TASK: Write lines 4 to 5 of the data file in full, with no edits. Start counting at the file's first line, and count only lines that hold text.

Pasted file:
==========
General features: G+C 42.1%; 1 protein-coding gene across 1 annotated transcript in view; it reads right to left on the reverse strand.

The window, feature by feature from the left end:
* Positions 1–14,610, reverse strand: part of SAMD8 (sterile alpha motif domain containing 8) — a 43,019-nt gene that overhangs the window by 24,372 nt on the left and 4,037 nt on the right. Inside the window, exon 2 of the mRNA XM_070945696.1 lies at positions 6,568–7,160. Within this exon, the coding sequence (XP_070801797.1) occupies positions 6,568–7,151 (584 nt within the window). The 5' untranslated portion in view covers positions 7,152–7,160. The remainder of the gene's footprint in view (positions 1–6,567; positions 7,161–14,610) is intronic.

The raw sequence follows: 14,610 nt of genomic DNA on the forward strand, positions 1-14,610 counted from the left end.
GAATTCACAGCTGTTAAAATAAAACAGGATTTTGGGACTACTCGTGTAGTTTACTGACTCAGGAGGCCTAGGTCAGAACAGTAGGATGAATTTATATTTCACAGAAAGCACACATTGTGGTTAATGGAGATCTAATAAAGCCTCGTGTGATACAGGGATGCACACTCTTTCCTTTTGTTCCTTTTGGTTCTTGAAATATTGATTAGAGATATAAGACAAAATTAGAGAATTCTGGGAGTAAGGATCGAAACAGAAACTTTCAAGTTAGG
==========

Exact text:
The raw sequence follows: 14,610 nt of genomic DNA on the forward strand, positions 1-14,610 counted from the left end.
GAATTCACAGCTGTTAAAATAAAACAGGATTTTGGGACTACTCGTGTAGTTTACTGACTCAGGAGGCCTAGGTCAGAACAGTAGGATGAATTTATATTTCACAGAAAGCACACATTGTGGTTAATGGAGATCTAATAAAGCCTCGTGTGATACAGGGATGCACACTCTTTCCTTTTGTTCCTTTTGGTTCTTGAAATATTGATTAGAGATATAAGACAAAATTAGAGAATTCTGGGAGTAAGGATCGAAACAGAAACTTTCAAGTTAGG